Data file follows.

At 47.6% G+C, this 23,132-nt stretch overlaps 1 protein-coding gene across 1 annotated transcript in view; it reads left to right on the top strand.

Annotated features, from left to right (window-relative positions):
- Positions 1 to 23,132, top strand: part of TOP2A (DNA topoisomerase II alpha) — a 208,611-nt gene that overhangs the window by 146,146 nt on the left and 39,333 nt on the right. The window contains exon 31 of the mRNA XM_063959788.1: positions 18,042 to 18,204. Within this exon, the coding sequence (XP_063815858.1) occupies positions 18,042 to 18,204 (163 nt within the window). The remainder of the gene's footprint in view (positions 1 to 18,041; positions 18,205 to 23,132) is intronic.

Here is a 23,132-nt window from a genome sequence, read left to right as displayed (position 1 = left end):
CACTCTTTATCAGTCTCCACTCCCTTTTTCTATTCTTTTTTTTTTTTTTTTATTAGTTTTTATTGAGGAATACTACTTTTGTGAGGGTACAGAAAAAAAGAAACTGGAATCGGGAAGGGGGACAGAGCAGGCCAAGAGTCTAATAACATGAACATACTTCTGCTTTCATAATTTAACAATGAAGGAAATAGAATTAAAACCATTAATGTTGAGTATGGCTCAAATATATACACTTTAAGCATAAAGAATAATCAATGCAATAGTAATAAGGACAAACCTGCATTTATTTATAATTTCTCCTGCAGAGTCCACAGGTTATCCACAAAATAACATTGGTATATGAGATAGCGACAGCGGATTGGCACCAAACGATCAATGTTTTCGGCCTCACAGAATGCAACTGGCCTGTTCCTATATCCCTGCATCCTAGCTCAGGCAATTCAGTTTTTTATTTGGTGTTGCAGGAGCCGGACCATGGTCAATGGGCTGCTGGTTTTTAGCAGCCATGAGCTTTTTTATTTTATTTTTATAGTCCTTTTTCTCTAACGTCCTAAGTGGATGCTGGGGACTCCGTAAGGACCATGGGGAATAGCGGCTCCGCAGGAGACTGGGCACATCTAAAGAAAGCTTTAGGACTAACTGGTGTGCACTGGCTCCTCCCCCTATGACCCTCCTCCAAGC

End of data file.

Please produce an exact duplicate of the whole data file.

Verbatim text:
At 47.6% G+C, this 23,132-nt stretch overlaps 1 protein-coding gene across 1 annotated transcript in view; it reads left to right on the top strand.

Annotated features, from left to right (window-relative positions):
- Positions 1 to 23,132, top strand: part of TOP2A (DNA topoisomerase II alpha) — a 208,611-nt gene that overhangs the window by 146,146 nt on the left and 39,333 nt on the right. The window contains exon 31 of the mRNA XM_063959788.1: positions 18,042 to 18,204. Within this exon, the coding sequence (XP_063815858.1) occupies positions 18,042 to 18,204 (163 nt within the window). The remainder of the gene's footprint in view (positions 1 to 18,041; positions 18,205 to 23,132) is intronic.

Here is a 23,132-nt window from a genome sequence, read left to right as displayed (position 1 = left end):
CACTCTTTATCAGTCTCCACTCCCTTTTTCTATTCTTTTTTTTTTTTTTTTATTAGTTTTTATTGAGGAATACTACTTTTGTGAGGGTACAGAAAAAAAGAAACTGGAATCGGGAAGGGGGACAGAGCAGGCCAAGAGTCTAATAACATGAACATACTTCTGCTTTCATAATTTAACAATGAAGGAAATAGAATTAAAACCATTAATGTTGAGTATGGCTCAAATATATACACTTTAAGCATAAAGAATAATCAATGCAATAGTAATAAGGACAAACCTGCATTTATTTATAATTTCTCCTGCAGAGTCCACAGGTTATCCACAAAATAACATTGGTATATGAGATAGCGACAGCGGATTGGCACCAAACGATCAATGTTTTCGGCCTCACAGAATGCAACTGGCCTGTTCCTATATCCCTGCATCCTAGCTCAGGCAATTCAGTTTTTTATTTGGTGTTGCAGGAGCCGGACCATGGTCAATGGGCTGCTGGTTTTTAGCAGCCATGAGCTTTTTTATTTTATTTTTATAGTCCTTTTTCTCTAACGTCCTAAGTGGATGCTGGGGACTCCGTAAGGACCATGGGGAATAGCGGCTCCGCAGGAGACTGGGCACATCTAAAGAAAGCTTTAGGACTAACTGGTGTGCACTGGCTCCTCCCCCTATGACCCTCCTCCAAGC